Stefanie Powers’ Hanff gives us the outline of the outsider scrambling a living as script-reader and -writer but somehow the necessary acerbic rasp is missing. Throughout, for me, her performance is too quietly spoken. We laugh at the succession of financial disasters (dentistry and apartment demolition among them) which impede Haff’s chance of visiting London, but somehow it’s at the suggestion of these, not a sense of their reality.

There are strong performances by the other cast members, notably by Rosie Jones as Cecily, who starts her own correspondence with Hanff, and Irene Rambota as Hanff’s actress friend Maxine, who visits the shop while in a play transferred from Brodway to London (with muted box-office success). Hayward B Morse plays Mr Martin, one of those shop fixtures only really appreciated when lost.

This production was premiered at the Salisbury Playhouse last year and marks a move towards reviving in-house produced drama for the Cambridge Arts Theatre. Lee Dean is the co-producer.

84 Charing Cross Road runs at the Arts Theatre, Cambridge until 17 September. There are matinées on 8, 10, 15 and 17 September.

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Jane Wenham: The Witch of Walkern

(reviewed on 25 September – preview)

The 1712 trial of an elderly widow living in the Hertfordshire village of Walkern is often seen as England’s last witchcraft trial. It’s not, but the story – as told in Rebecca Lenkiewicz’s new play premièred at the Palace Theatre Watford before a national tour lasting into 2016 – remains a gripping one.

Lenkiewicz has taken a dramatist’s licence with her characters, though her fictional Rev Samuel Crane is just as fanatical and unpleasant as the real-life Rev Francis Bragge and mixed-up teenager Ann Thorn is as disturbed as her factual counterpart Anne. Designer James Button uses a suitably earth-colour palette, while director Ria Parry uses the flexibility of the settings to keep the story swirling as it should do.

We join the story just after Ann (Hannah Hutch) has seen her own mother hanged for witchcraft. the women of the village are sympathetic enough, but the older ones feel vulnerable. Ann is to be taken into the household of a bishop Francis Hutchinson (David Acton), suffering an enforced sabbatical from his Irish diocese, who is himself viewed with suspicion by the locals. This is acerbated by his housekeeper Kemi Martha (Cat Simmons) being a nubile negress.

If Hutchinson is the voice of enlightened Christianity, Crane (Tim Delap) is from the Matthew Hopkins mould; he is determined to root out witchcraft, country beliefs and pastimes. He has already successfully prosecuted Eleanor Thorn, now his sights are set on Jane Wenham (Amanda Bellamy) – who has already suffered interrogation under torture when accused some years earlier.

Jane is understandably bitter, trapped as she is in a backwoods rural location where her solitude, the leg which has never healed after the torture and her hard-learned skills with herbs is as feared as used by her neighbours. She finds Ann troubling as the girl veers from ingratiating herself where she sees a possible advantage and almost hysterical despair; this is very well portrayed by Hutch.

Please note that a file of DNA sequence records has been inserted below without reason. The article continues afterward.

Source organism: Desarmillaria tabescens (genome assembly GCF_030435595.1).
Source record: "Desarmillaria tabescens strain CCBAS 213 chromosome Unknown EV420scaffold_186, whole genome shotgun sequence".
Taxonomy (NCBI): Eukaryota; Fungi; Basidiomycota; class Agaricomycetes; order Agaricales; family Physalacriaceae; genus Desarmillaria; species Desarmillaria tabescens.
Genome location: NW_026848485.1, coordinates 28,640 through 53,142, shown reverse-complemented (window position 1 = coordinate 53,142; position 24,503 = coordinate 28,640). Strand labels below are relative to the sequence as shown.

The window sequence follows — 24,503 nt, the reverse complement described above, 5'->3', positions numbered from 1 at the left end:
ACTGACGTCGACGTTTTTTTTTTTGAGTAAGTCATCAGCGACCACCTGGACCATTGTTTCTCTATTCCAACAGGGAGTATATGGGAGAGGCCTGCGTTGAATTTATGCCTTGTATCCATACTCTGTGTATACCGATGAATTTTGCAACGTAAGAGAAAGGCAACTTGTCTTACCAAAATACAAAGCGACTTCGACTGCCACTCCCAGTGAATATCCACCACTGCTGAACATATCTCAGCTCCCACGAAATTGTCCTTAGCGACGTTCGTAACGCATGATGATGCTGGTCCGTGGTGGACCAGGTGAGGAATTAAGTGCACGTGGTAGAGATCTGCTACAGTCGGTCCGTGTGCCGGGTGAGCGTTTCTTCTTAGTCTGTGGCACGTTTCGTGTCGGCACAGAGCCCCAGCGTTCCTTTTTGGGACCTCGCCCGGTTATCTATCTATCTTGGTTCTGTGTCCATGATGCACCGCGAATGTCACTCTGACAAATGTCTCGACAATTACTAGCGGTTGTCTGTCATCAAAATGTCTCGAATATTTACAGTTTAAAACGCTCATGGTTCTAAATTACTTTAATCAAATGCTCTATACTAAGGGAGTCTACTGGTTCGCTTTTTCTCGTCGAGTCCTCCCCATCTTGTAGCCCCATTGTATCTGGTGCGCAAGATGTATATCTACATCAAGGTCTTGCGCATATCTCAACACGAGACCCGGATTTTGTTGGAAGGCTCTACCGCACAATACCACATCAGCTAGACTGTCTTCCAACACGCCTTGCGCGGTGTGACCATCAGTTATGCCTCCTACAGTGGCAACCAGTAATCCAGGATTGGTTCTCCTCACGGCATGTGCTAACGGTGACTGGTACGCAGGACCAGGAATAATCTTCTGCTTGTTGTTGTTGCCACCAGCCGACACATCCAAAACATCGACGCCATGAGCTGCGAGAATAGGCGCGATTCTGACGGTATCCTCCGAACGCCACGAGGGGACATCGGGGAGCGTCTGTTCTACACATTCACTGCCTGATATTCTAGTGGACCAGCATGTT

The most sympathetic characters, other than Hutchinson and itinerant farm labourer Fergal (Andrew Macklin), are the local inn-keeper Widow Higgins (Rachel Sanders) and Kemi. Sanders also doubles Bridget Hurst, a baby-farmer whose daughter Effie’s drowning sparks the full fury of the witch-hunt. Simmons plays an intriguing character, both caring for and resentful of her complex relationship with Hutchinson, whose hummed and softly sung settings of Donne poems (Max Pappenheim is the composer) act as a sort of Greek chorus for the action.

I suspect that most theatre-goers will find it difficult not to draw parallels with Miller’s The Crucible, also a play about suspected witchcraft and the savage hysteria it generates. Lenkiewicz’s play is perhaps more strident in its characterisation of the accused and the accusers, and there is a distinct 21st century air to it. But all writers of historical drama filter the past through their own contemporary lens. In some ways 1712 is distant. In others, it’s chipping away at our own sense of perhaps too complacent 2015 security.

Jane Wenham: The Witch of Walkern plays at the Palace Theatre, Watford until 3 October and then tours Essex and Suffolk until 17 October. It also visits the West Yorkshire Playhouse, Leeds (21-24 October), the Everyman Theatre, Liverpool (27-31 October), the Tobacco Factory, Bristol (3-7 November), the Salisbury Playhouse (10-14 November) and the Arcola Theatre, London (5-30 January).

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Little Shop of Horrors

(reviewed at the Mercury Theatre, Colchester on 29 May)

“Don’t feed the plants!” warns director Gareth Machin in his introduction to this new staging of the Howard Ashman-Alan Menken musical, a shared production between the Mercury Theatre and Salisbury Playhouse. As Audrey II (made by Accord Stage Works and frighteningly well manipulated and voiced by Andrew London and Leon Craig respectively) swells to take over James Button’s set, one definitely takes the point.

It’s strongly cast as well. Ben Stott is the shy, be-spectacled flower-shop assistant Seymour who creates Audrey II, names it for his colleague (Frances McNamee), who is in an abusive relationship with leather-clad dentist Orin (Jez Unwin) and finds himself its slave – Audrey II being distinctly carnivorous.

You sympathise throughout with Stott as well as with McNamee, whose voice is admirably suited to the lyricism of her numbers, notably “Somewhere that’s green”. Unwin is thoroughly unpleasant as Orin, which is just as it should be. Simeon Truby seizes his school of Fiddler on the Roof moments, especially in “Mushnik and son” (the five-piece band is led by Richard Reeday).

There’s an effective trio of Skid Row street kids – Gbemisola Kumelo, Karis Jack and Carole Stennett – who act as a sort of chorus as the tragedy (which it fundamentally is, for all our laughter) reaches its climax. The finale, with the trio and Audrey II meal victims high above the acting area and transformed into clones, emphasises this. Game, set and match to Audrey II, I fear.

Little Shop of Horrors runs at the Mercury Theatre, Colchester until 13 June.

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Filed under Musicals, Reviews 2015